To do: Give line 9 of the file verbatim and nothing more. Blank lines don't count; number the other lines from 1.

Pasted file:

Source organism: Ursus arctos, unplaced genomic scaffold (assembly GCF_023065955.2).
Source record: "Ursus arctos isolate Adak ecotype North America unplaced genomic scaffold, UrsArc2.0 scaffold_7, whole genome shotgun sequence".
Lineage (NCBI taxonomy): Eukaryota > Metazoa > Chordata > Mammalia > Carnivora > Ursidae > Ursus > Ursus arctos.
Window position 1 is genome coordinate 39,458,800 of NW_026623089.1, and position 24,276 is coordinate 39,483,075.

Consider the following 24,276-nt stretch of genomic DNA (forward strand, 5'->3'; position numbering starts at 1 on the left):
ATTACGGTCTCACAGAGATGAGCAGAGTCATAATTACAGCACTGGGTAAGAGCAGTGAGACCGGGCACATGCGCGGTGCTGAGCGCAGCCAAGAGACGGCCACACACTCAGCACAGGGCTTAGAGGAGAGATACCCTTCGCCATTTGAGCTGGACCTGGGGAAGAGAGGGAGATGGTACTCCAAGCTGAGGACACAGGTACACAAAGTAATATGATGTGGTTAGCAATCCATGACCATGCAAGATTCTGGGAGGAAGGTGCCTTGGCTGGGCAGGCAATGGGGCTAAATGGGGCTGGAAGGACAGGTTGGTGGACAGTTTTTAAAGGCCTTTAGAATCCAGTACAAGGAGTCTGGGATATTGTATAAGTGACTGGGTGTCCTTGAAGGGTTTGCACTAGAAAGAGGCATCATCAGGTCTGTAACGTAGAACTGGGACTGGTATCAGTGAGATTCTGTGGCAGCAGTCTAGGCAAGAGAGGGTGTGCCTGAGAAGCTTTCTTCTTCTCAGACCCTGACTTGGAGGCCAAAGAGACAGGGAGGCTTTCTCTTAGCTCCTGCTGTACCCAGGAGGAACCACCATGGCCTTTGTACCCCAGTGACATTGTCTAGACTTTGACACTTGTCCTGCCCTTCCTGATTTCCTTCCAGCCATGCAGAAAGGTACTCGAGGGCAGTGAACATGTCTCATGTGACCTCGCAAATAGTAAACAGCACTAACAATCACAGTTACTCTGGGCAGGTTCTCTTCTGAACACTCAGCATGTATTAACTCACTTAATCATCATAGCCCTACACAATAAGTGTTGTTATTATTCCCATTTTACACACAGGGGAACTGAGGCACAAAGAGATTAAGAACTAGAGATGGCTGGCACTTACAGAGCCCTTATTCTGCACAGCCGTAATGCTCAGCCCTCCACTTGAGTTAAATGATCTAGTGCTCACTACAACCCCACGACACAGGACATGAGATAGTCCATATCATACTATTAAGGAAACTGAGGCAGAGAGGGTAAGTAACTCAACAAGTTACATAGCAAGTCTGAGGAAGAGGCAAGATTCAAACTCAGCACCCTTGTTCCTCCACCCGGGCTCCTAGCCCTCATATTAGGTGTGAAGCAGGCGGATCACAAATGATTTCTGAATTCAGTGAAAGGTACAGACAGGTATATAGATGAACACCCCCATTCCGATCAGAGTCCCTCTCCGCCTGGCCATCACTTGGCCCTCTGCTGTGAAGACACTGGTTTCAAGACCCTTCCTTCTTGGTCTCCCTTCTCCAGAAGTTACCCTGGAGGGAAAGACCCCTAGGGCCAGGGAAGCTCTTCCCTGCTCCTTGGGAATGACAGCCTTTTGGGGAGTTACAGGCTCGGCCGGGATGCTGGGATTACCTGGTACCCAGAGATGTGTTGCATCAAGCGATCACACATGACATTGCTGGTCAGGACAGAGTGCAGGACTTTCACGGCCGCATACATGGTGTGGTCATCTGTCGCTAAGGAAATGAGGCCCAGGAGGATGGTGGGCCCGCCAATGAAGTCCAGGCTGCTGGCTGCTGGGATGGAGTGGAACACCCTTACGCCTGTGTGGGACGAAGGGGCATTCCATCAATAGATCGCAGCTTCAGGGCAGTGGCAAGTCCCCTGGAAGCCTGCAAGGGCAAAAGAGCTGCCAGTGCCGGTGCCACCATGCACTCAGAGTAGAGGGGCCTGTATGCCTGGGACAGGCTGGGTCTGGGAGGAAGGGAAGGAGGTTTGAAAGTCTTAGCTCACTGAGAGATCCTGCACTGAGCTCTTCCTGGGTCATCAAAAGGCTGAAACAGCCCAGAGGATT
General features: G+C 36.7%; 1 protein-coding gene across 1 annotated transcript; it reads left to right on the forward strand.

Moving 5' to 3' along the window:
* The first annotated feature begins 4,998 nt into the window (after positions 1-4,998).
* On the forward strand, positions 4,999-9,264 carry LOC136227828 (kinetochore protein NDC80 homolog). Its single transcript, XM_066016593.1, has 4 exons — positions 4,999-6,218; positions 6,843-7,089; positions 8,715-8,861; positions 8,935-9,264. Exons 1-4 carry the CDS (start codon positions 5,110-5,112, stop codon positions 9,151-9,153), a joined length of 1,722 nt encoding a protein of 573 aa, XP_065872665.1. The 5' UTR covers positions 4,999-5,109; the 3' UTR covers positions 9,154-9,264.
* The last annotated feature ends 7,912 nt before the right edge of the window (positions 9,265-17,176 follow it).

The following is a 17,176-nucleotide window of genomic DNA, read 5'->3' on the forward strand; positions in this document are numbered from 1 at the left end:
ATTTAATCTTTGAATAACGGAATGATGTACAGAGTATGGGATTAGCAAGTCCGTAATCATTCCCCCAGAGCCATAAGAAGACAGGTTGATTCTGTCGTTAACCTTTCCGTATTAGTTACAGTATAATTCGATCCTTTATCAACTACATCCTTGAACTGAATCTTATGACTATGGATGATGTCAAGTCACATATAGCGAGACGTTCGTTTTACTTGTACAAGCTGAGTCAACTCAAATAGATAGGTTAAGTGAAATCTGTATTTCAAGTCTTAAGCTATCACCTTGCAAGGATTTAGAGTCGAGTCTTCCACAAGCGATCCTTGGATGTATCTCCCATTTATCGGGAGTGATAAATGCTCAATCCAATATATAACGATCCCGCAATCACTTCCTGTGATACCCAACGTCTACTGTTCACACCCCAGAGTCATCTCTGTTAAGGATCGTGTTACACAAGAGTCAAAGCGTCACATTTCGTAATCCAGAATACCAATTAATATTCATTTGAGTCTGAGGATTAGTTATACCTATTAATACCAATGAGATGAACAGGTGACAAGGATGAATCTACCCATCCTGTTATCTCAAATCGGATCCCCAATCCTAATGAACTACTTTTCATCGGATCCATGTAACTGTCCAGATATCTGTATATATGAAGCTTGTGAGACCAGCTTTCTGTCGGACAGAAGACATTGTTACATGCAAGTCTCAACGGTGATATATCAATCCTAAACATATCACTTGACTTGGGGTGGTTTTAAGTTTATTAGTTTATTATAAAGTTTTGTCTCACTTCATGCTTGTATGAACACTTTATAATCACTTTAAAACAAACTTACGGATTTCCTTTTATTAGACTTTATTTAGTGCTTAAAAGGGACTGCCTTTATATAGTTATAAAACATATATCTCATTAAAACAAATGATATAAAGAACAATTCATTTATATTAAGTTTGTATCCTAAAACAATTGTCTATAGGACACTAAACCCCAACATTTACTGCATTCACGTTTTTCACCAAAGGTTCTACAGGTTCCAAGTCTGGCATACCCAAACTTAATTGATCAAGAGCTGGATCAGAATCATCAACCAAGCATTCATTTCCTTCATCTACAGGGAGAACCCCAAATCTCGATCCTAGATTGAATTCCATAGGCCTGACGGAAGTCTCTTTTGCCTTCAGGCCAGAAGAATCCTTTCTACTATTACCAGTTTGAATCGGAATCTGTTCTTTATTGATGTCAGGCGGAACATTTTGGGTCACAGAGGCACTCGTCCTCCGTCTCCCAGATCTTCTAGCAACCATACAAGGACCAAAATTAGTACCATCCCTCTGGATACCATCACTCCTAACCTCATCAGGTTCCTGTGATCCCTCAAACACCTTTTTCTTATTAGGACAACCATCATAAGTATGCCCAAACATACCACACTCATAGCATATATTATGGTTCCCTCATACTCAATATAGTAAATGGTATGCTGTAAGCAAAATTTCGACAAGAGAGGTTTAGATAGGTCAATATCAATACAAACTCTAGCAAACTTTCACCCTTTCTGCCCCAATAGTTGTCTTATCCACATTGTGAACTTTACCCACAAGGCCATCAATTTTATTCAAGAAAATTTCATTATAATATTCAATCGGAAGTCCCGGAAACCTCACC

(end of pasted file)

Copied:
* The first annotated feature begins 4,998 nt into the window (after positions 1-4,998).